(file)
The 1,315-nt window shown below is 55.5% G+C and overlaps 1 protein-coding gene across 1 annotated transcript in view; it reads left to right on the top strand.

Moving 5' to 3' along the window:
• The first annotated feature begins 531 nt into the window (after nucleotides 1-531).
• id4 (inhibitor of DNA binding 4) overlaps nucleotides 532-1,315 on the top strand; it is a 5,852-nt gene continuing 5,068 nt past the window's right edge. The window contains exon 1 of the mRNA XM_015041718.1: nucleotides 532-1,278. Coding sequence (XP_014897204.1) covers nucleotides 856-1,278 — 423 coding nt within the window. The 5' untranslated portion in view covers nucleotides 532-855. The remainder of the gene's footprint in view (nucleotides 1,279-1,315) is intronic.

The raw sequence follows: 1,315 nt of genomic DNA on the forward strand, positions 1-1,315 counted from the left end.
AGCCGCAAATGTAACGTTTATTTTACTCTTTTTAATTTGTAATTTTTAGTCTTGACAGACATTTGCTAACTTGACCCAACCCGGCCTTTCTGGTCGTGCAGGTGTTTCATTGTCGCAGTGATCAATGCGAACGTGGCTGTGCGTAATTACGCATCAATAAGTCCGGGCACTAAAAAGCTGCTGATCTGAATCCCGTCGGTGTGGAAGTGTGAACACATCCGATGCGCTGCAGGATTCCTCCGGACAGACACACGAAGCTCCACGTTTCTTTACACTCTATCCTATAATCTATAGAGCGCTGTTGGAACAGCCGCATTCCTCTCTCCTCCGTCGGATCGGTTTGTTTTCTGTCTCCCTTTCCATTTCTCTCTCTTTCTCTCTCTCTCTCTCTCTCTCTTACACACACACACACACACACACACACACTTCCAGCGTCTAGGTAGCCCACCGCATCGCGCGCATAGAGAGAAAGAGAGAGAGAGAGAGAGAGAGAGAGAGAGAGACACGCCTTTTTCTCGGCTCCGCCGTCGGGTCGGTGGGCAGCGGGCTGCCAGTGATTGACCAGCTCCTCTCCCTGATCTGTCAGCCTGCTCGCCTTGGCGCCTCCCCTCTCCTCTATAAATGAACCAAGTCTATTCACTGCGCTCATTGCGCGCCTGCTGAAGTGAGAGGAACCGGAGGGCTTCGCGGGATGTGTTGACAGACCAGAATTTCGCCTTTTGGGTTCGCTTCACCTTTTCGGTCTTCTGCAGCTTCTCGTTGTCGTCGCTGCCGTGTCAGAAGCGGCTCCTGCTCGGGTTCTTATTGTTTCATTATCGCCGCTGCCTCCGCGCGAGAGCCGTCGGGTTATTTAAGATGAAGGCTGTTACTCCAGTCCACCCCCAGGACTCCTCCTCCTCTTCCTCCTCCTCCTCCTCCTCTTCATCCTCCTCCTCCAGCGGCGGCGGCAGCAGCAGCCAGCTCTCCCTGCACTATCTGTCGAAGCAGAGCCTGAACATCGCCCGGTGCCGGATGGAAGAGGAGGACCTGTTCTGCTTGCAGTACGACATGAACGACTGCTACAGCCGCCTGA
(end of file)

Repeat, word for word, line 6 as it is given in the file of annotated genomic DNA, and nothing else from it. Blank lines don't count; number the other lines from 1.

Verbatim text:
AGCCGCAAATGTAACGTTTATTTTACTCTTTTTAATTTGTAATTTTTAGTCTTGACAGACATTTGCTAACTTGACCCAACCCGGCCTTTCTGGTCGTGCAGGTGTTTCATTGTCGCAGTGATCAATGCGAACGTGGCTGTGCGTAATTACGCATCAATAAGTCCGGGCACTAAAAAGCTGCTGATCTGAATCCCGTCGGTGTGGAAGTGTGAACACATCCGATGCGCTGCAGGATTCCTCCGGACAGACACACGAAGCTCCACGTTTCTTTACACTCTATCCTATAATCTATAGAGCGCTGTTGGAACAGCCGCATTCCTCTCTCCTCCGTCGGATCGGTTTGTTTTCTGTCTCCCTTTCCATTTCTCTCTCTTTCTCTCTCTCTCTCTCTCTCTCTTACACACACACACACACACACACACACACTTCCAGCGTCTAGGTAGCCCACCGCATCGCGCGCATAGAGAGAAAGAGAGAGAGAGAGAGAGAGAGAGAGAGAGAGACACGCCTTTTTCTCGGCTCCGCCGTCGGGTCGGTGGGCAGCGGGCTGCCAGTGATTGACCAGCTCCTCTCCCTGATCTGTCAGCCTGCTCGCCTTGGCGCCTCCCCTCTCCTCTATAAATGAACCAAGTCTATTCACTGCGCTCATTGCGCGCCTGCTGAAGTGAGAGGAACCGGAGGGCTTCGCGGGATGTGTTGACAGACCAGAATTTCGCCTTTTGGGTTCGCTTCACCTTTTCGGTCTTCTGCAGCTTCTCGTTGTCGTCGCTGCCGTGTCAGAAGCGGCTCCTGCTCGGGTTCTTATTGTTTCATTATCGCCGCTGCCTCCGCGCGAGAGCCGTCGGGTTATTTAAGATGAAGGCTGTTACTCCAGTCCACCCCCAGGACTCCTCCTCCTCTTCCTCCTCCTCCTCCTCCTCTTCATCCTCCTCCTCCAGCGGCGGCGGCAGCAGCAGCCAGCTCTCCCTGCACTATCTGTCGAAGCAGAGCCTGAACATCGCCCGGTGCCGGATGGAAGAGGAGGACCTGTTCTGCTTGCAGTACGACATGAACGACTGCTACAGCCGCCTGA